Memo on the Circumstances of the Arrest and Detention of Iranian Materials Scientist Dr. Sirous Asgari

MESA Task Force on Civil and Human Rights and MESA Committee on Academic Freedom Statement on the Circumstances of the Arrest and Detention of Iranian Materials Scientist Dr. Sirous Asgari


The Middle East Studies Association Task Force on Civil and Human Rights and the Committee on Academic Freedom join together in expressing our shock and outrage at reports concerning the arrest and detention of Iranian materials scientist Dr. Sirous Asgari. According to a widely-circulated and very detailed article, Dr. Asgari was apparently the victim of an operation by the United States government designed to entrap him, coerce him into espionage, prosecute him without valid cause and, ultimately, detain him on false pretenses, possibly as a bargaining chip to negotiate a prisoner exchange with the Iranian government.


The reported details of Dr. Asgari’s case include not only the issuance of a deceptive visa, the fabrication of outlandish charges, prolonged criminal detention and prosecution, but then—after he was acquitted in federal court—an apparently retaliatory transfer of Dr. Asgari to immigration detention by the FBI. The terrifying odyssey of detention in the hands of competing authorities in the United States, reportedly often without recourse for weeks or months to any form of review, highlights the injustice to which Dr. Asgari—who traveled in June 2017 to the U.S.—was  subjected. But it also underscores the horrific circumstances and conditions to which tens of thousands of individuals are routinely subjected by the callous and broken immigration detention system to which federal officials regularly consign people seeking asylum, pursuing valid claims for residency and in other circumstances that do not warrant confinement under international human rights laws to which the United States is a party. The squalid conditions of immigration detention and the negligence with which immigration officials have exposed detainees to the risk of infection in the midst of a pandemic reportedly resulted in Dr. Asgari contracting COVID-19 during his unwarranted detention. That he was eventually freed in June of this year (after three long years) as part of a prisoner exchange only serves to support the view that he was subjected to this ordeal as a bargaining chip.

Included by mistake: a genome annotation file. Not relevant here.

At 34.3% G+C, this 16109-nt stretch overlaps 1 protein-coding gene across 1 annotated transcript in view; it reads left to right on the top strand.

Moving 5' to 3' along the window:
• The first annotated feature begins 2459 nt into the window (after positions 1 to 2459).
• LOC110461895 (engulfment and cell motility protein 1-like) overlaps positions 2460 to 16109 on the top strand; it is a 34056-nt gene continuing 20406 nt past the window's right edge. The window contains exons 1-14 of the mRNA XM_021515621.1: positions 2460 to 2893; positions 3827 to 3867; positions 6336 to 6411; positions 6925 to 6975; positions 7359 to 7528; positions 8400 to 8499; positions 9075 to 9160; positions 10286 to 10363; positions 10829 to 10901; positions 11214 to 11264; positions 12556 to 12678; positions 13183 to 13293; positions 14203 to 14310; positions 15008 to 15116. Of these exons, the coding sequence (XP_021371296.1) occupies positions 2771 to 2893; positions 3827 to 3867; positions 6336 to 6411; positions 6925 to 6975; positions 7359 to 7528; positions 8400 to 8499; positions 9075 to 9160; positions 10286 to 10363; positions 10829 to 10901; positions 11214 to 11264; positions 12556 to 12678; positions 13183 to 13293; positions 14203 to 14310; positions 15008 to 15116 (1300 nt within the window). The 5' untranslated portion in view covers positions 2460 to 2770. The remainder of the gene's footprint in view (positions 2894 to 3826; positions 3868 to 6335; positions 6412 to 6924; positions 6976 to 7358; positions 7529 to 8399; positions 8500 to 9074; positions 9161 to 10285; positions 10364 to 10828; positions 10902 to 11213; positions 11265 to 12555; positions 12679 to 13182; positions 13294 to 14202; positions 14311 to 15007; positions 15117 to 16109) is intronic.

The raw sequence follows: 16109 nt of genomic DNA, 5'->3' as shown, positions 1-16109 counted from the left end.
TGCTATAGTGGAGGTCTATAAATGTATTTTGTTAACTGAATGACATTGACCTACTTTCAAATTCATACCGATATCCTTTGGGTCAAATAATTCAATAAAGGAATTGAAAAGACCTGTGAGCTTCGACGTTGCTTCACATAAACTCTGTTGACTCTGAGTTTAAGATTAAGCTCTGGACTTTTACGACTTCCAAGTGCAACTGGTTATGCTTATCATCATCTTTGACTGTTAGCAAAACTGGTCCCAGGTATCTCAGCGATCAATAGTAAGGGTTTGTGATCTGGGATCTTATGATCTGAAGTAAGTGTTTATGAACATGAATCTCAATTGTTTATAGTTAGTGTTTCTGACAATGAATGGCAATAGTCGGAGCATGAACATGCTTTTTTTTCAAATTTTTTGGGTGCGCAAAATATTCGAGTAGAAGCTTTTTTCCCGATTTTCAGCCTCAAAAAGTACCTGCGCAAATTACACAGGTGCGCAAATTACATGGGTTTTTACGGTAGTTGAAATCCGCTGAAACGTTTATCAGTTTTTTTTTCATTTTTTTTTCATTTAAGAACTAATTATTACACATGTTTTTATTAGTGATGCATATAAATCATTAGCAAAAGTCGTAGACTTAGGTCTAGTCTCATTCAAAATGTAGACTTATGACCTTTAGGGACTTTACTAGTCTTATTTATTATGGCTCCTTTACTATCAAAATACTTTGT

MESA’s Committee on Academic Freedom regularly reports on cases of scholars being subjected to unlawful detention and denial of procedural protections in Iran (see, for example, here, here and here). Dr. Asgari’s case suggests that the United States government may be engaging in similarly lawless conduct, which we deplore.


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